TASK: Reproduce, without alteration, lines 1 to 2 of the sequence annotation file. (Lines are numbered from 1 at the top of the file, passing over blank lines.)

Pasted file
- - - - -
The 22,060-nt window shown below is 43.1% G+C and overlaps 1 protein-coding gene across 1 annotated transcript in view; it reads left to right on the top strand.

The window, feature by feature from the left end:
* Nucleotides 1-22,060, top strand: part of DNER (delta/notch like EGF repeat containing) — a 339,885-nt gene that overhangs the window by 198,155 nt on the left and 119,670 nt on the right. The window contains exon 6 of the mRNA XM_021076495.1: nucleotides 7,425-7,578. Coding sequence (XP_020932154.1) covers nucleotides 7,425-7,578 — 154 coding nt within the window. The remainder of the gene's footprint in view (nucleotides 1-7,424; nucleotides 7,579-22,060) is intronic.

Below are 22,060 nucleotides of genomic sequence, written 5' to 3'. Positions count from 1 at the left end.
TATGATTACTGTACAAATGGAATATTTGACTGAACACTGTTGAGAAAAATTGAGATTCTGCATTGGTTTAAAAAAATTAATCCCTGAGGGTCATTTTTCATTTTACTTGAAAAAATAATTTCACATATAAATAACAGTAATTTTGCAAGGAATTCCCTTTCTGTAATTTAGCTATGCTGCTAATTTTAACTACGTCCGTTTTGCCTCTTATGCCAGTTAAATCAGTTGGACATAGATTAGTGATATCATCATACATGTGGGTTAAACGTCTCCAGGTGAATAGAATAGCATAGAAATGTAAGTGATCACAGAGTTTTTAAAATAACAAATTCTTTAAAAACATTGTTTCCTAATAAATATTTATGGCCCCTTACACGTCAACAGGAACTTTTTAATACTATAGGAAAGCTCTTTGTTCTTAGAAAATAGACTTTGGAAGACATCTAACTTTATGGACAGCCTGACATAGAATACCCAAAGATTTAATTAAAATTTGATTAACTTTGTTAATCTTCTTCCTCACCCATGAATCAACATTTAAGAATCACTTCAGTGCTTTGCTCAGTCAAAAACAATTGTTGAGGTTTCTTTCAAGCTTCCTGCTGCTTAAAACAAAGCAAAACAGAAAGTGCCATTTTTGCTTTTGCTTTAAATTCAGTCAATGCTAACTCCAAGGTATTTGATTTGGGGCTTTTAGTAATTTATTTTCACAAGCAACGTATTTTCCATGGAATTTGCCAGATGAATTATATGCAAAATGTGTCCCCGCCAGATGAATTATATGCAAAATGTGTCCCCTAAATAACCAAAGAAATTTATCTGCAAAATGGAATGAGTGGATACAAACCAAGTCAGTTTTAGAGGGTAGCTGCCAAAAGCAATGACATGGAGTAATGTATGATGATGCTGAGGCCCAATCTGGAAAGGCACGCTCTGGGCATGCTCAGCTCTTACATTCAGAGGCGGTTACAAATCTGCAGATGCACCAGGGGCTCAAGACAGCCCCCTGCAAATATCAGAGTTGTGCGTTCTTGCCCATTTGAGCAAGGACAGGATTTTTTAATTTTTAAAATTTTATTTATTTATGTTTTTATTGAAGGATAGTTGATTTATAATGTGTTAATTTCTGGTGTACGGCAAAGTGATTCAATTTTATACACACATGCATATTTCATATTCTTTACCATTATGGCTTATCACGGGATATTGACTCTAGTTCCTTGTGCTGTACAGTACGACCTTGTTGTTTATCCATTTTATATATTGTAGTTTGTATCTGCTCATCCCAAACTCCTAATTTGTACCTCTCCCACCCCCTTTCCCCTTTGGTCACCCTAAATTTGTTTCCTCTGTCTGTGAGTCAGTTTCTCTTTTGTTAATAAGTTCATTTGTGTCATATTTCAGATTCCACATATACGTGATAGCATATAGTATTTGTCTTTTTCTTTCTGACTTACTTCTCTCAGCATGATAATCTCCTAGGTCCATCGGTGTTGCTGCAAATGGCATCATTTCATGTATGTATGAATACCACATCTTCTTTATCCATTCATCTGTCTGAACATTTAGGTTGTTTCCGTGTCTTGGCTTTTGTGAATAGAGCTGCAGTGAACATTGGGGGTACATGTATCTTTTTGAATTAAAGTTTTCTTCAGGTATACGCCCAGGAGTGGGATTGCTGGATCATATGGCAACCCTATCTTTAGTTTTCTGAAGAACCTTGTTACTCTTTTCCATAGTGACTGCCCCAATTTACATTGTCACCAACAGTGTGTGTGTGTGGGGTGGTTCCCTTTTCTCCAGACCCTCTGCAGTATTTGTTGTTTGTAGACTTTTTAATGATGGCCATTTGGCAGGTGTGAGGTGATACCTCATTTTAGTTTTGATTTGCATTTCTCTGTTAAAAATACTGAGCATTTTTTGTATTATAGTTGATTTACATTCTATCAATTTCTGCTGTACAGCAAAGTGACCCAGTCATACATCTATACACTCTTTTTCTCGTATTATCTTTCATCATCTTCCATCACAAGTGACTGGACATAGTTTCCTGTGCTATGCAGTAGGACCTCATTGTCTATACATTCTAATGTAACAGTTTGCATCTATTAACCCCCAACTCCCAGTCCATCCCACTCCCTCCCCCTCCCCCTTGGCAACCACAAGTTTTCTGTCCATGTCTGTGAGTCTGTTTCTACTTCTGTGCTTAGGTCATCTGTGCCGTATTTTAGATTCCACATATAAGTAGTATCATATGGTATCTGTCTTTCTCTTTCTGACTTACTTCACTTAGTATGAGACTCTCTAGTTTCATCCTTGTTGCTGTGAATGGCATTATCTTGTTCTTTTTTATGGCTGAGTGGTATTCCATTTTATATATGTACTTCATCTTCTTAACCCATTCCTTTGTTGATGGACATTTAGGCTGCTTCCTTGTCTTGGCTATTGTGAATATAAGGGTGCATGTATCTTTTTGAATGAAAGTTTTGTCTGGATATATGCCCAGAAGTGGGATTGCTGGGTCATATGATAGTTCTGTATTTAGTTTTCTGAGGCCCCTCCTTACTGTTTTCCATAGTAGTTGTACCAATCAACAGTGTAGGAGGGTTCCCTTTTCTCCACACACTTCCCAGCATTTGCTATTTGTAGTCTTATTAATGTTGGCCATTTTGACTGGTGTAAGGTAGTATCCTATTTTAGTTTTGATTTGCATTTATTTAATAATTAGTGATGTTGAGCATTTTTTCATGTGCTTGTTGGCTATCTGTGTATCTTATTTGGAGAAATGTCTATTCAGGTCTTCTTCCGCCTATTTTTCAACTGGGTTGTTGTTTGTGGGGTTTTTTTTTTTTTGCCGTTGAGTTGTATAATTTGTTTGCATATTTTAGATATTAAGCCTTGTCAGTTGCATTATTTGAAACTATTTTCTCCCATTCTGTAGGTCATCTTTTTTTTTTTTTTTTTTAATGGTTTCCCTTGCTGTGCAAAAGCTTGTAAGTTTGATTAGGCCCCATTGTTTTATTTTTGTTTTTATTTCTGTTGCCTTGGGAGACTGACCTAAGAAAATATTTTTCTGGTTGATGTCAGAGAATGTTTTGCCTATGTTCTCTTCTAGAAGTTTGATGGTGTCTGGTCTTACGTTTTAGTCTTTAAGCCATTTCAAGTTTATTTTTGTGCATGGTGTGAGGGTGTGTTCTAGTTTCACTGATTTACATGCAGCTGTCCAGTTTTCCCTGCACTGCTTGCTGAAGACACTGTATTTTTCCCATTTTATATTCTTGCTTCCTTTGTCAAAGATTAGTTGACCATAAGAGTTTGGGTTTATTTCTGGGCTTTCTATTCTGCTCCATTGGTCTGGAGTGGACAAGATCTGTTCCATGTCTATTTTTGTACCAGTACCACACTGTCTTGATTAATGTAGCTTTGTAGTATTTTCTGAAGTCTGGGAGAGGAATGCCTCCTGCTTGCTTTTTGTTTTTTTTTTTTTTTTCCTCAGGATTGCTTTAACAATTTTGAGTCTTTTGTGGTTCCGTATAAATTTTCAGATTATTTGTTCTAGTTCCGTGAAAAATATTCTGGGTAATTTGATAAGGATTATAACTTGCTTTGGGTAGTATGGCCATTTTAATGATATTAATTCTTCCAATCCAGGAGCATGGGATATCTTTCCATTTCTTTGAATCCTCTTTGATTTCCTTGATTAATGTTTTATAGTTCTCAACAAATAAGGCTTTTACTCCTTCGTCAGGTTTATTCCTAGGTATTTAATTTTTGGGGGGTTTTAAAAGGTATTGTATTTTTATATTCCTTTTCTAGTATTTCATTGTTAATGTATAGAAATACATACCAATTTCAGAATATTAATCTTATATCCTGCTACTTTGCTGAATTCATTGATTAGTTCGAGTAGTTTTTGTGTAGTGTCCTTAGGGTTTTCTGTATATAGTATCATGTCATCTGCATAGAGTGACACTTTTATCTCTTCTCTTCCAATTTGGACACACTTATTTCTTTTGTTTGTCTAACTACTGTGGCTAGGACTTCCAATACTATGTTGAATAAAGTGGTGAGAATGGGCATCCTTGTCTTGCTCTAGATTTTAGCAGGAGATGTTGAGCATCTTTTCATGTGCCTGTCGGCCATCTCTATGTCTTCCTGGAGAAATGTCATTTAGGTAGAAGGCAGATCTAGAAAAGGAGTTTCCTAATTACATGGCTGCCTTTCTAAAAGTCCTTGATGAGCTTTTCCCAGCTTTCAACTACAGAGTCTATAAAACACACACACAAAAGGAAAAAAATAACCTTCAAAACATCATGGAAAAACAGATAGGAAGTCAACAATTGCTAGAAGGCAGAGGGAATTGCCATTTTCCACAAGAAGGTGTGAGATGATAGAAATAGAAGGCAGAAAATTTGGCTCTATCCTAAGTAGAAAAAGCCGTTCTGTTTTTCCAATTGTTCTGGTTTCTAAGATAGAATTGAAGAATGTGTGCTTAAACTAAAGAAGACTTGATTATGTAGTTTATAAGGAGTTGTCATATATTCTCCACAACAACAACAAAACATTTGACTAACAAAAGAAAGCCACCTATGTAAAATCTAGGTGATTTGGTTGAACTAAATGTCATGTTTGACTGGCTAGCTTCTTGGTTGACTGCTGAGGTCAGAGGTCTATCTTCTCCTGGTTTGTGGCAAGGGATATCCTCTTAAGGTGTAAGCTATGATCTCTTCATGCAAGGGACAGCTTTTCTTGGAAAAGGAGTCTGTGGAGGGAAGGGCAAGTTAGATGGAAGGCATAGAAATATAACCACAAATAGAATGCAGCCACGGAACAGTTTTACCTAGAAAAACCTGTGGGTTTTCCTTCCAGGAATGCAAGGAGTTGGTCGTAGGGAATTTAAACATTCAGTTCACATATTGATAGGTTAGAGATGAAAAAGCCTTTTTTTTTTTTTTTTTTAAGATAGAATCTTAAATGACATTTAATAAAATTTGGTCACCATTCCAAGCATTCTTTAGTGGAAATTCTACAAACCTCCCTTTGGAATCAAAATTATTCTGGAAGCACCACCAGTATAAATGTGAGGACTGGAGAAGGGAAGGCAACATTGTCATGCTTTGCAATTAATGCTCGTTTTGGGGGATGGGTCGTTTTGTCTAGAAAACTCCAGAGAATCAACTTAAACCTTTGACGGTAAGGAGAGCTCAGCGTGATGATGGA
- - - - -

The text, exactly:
The 22,060-nt window shown below is 43.1% G+C and overlaps 1 protein-coding gene across 1 annotated transcript in view; it reads left to right on the top strand.

The window, feature by feature from the left end: